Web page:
BofA Swings To Profit, Topping Analysts' Estimates (WSJ) Bank of America reported a profit of $2.46 billion, compared with a year-earlier loss of $8.83 billion. On a per-share basis, which reflect the payment of preferred dividends, earnings came in at 19 cents from a loss of 90 cents a year earlier. The year-ago quarter's results included a charge of $1.23 a share in mortgage-related and other adjustments. Total revenue surged 66% to $21.97 billion. Analysts polled by Thomson Reuters expected earnings of 14 cents a share on $22.87 billion in revenue. The bank's profit was helped by reduced provisions for loan losses as credit quality continued to improve. Credit-loss provisions totaled $1.77 billion compared with $3.26 billion a year ago and $2.42 billion in the first quarter. HSBC Probe Brings Promises Regulator, Bank Will Clean Up Act (Bloomberg) HSBC executives apologized for opening their U.S. affiliate to a river of Mexican drug lords’ cash, and the U.S. regulator that failed to stem the flow vowed to prevent a repeat. “I deeply regret we did not act sooner and more decisively,” Comptroller of the Currency Thomas Curry said at a day-long hearing yesterday of the Senate Permanent Subcommittee on Investigations. He said his agency, which regulates HSBC’s U.S. arm, is partially responsible for letting Europe’s largest bank give terrorists, drug cartels and criminals access to the U.S. financial system and will take “a much more aggressive posture.” Opinion: Investing In America Produces The Best Returns, By Lloyd Blankfein (Politico) The question I’m most often asked these days is, “Where should I invest?” In recent years, we all know, there has been an unusually high degree of uncertainty. It falls into two broad categories: cyclical concerns that focus on the outlook for near-term economic growth and structural concerns that center on the viability of existing political or economic systems — for example, the European Union. The cyclical and structural challenges are considerable, and in some cases, even daunting. But when I meet with chief executive officers and institutional investors and they ask me where to invest, my response is that the United States remains as attractive as ever. And it would be even more attractive if it can make some short-term progress in a few key areas. Hugh Hendry: ‘Bad Things are Going to Happen’ (FT) Hendry believes that financial markets are single-digit years away from a crash that will present investors with opportunities of a lifetime. “Bad things are going to happen and I still think the closest analogy is the 1930s.” For Yahoo CEO, Two New Roles (WSJ) Just hours after Yahoo named Marissa Mayer as its new chief, the real conversation kicked in: how she will juggle pregnancy and being the CEO charged with saving a foundering Internet giant. The 37 year-old former Google executive is expecting her first child, a son, in early October. On Tuesday, she started her new job at Yahoo, which reported another quarter of lackluster sales growth...No Yahoo directors expressed concern about her pregnancy, according to Ms. Mayer, who told the board in late June, about a week after Yahoo's recruiter contacted her. She says she plans to work during her maternity leave, which will last several weeks...Ms. Mayer's husband, Zachary Bogue, a former attorney, is co-managing partner at Data Collective, an early-stage venture capital fund specializing in tech start-ups. JFK jet in laser scare (NYP) A lunatic aimed a powerful laser beam at an airliner flying over Long Island on its way into JFK — sending the pilot to the hospital and endangering the lives of the 84 people aboard. The first officer on JetBlue Flight 657 from Syracuse was treated for injuries to both eyes after the blinding flash of light lit up the cockpit Sunday night — as the FBI and Suffolk cops hunted for the person responsible, who could face federal prison time. The Embraer E190 jet landed safely, and the injured pilot — identified by sources as First Officer Robert Pemberton, 52 — was met at the gate and taken to Jamaica Hospital. Authorities believe the beam came from around West Islip, Babylon or Lindenhurst. “You wouldn’t think a pen laser would go that far of a distance,” said shocked West Babylon resident Cindy Konik, 50...A startled co-pilot, who was not identified, immediately took over the controls from his temporarily blinded colleague. “We just got lasered up here — two green flashes into the cockpit,” the captain radioed controllers at Ronkonkoma. Credit Suisse Sets Capital Plan (WSJ) moved Wednesday to stanch recent concerns about its financial strength, saying it is raising capital through the sale of convertible bonds, more divestments and the launch of another cost-savings program. It is a surprise twist in a spat with the country's central bank, which recently warned that Switzerland's number two bank wasn't strong enough to withstand a major crisis. Credit Suisse initially rejected the central bank's criticism, saying it was among the world's best-capitalized banks. This didn't impress investors, who offloaded their shares, wiping out 2 billion Swiss francs ($2.05 billion) in market value. At one point last month the bank even felt compelled to reassure investors that it was profitable in the second quarter, even though profitability over the period was never in doubt. Strong Possibility Of Further Fed Easing By September: Goldman (CNBC) In a testimony before the Senate Banking Committee on Tuesday, Federal Reserve Chairman Ben Bernanke offered no new hints that the central bank is planning more easing, but repeated a pledge that the Fed “is prepared to take further action as appropriate to promote stronger economic recovery.” “While we think that a modest easing step is a strong possibility at the August or September meeting, we suspect that a large move is more likely to come after the election or in early 2013, barring rapid further deterioration in the already-cautious near term Fed economic outlook,” Goldman Sachs conomist Andrew Tilton said in a report. BlackRock's Net Slips 11% (WSJ) BlackRock reported a profit of $554 million, or $3.08 a share, compared with a year-earlier profit of $619 million, or $3.21 a share. Stripping out one-time items, per-share earnings rose to $3.10 from $3. Revenue slipped 5% to $2.23 billion. Analysts expected earnings of $3.01 a share on $2.26 billion in revenue, according to a poll conducted by Thomson Reuters. BNY Mellon profit falls 37 percent on litigation charge (Reuters) Bank of New York Mellon Corp said on Wednesday that second-quarter net income had fallen 37 percent on lower foreign exchange revenue and after it paid $212 million to settle an investor lawsuit. The world's largest custody bank reported net income of $466 million, or 39 cents a share, compared with $735 million, or 59 cents a share, a year earlier. As announced earlier this month, the results included an after-tax charge of $212 million to settle an investor lawsuit accusing the bank of imprudently investing their cash in a risky debt vehicle that collapsed in 2008. Quarterly revenue fell to $3.62 billion from $3.85 billion. Residents warned: 6-foot lizard loose in Colorado (AP) A sheriff has warned residents in a tourist town northwest of Colorado Springs that a strong, aggressive 6-foot lizard that eats small animals — including dogs and cats — is on the loose in the area. Teller County Sheriff Mike Ensinger said Tuesday that a 25-pound pet Nile monitor lizard has gone missing after breaking a mesh leash and crawling away. Ensinger said about 400 homes in the Woodland Park area were warned. He added that the animal, which escaped Monday and is known as Dino, has not bitten any humans — yet. "We have a 6-foot reptile out and about," Ensinger said. "If it gets hungry enough, we don't know what it will do." Ensinger said officers may use a tracking dog if Dino isn't located by Tuesday afternoon. "I'm not going after it," Ensinger said. "I don't do reptiles."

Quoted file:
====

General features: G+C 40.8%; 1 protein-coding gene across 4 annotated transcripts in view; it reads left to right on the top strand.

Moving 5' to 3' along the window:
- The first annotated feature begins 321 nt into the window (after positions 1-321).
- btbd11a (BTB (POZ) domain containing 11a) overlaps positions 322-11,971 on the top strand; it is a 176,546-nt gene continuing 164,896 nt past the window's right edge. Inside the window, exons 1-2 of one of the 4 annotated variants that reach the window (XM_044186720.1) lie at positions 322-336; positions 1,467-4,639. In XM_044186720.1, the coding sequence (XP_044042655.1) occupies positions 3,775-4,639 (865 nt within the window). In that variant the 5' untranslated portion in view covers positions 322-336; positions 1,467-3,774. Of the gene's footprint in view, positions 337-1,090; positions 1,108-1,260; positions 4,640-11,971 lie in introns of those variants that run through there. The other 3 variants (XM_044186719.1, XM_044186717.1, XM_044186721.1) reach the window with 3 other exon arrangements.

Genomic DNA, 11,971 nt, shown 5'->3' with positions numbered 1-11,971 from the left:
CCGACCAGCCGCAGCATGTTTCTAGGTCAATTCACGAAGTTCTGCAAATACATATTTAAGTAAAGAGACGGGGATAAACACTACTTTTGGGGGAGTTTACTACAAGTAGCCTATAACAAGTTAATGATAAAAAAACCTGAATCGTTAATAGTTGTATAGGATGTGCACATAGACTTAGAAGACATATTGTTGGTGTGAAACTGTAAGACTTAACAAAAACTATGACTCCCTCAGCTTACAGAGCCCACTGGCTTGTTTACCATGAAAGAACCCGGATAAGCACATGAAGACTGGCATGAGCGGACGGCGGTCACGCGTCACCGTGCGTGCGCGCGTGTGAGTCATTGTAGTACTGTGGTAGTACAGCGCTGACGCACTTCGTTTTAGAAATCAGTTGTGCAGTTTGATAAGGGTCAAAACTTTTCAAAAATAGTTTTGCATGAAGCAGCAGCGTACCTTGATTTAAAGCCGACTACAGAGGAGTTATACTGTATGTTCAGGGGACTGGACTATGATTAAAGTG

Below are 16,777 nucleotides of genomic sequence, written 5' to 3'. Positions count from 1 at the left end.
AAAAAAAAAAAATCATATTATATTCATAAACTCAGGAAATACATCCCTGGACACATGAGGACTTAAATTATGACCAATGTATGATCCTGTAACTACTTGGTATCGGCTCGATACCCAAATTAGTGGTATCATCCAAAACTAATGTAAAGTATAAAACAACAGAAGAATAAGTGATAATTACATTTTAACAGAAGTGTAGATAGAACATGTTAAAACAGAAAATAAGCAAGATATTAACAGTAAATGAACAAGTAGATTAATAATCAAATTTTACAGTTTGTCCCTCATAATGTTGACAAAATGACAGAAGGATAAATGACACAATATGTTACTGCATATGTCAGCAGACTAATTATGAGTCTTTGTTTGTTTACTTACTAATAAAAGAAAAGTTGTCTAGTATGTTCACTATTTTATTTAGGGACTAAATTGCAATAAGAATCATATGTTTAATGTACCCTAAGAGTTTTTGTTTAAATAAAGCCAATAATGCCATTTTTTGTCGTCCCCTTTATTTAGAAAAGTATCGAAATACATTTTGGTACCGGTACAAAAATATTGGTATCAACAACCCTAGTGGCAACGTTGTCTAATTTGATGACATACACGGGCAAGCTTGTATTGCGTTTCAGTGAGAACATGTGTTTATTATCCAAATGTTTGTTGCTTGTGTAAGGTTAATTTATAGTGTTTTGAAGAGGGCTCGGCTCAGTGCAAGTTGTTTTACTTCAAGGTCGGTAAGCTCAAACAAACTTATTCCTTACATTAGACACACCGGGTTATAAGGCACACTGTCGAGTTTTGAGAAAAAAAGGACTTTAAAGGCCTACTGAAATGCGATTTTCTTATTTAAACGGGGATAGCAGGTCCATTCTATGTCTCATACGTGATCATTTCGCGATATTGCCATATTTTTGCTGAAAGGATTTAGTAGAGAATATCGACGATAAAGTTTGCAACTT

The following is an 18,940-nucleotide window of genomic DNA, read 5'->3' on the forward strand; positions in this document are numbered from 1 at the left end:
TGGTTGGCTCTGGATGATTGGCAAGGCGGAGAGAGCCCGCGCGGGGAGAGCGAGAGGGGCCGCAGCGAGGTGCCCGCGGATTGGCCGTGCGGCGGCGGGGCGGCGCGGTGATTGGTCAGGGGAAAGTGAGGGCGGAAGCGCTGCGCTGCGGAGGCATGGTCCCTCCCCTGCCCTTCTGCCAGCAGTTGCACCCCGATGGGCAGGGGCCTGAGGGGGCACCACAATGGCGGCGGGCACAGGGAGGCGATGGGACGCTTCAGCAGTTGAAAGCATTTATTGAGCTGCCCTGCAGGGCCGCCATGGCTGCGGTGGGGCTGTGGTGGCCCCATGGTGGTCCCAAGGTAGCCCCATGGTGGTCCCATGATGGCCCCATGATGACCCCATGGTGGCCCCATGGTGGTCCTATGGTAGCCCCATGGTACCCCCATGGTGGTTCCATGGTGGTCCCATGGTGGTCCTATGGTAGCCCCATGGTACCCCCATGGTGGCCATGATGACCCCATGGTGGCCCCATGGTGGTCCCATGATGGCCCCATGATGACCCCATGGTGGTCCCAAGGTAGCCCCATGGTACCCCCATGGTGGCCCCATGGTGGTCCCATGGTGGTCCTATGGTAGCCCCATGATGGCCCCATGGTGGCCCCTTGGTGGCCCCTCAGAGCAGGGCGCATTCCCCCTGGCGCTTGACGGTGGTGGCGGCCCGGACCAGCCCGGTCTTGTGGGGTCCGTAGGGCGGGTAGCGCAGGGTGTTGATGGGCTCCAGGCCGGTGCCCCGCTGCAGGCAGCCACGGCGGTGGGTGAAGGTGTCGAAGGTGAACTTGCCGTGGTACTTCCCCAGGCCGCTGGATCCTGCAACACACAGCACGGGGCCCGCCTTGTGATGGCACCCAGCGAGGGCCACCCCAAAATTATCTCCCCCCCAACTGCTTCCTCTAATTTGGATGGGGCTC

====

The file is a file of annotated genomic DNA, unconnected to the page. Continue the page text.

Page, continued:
paul singer

Opening Bell: 8.21.17

Paul Singer upstages Warren Buffett; Goldman looking for commodities traders who can actually make money; Carl Icahn's DC misadventures; seriously, don't look at your phone while driving; and more.

cohnilton

Opening Bell: 7.12.17

Gary Cohn could actually be Fed chief; Paul Singer wants to see Warren Buffett talk dirty; your sous-vide circulator doubles as a pawn in a global bot war; and more.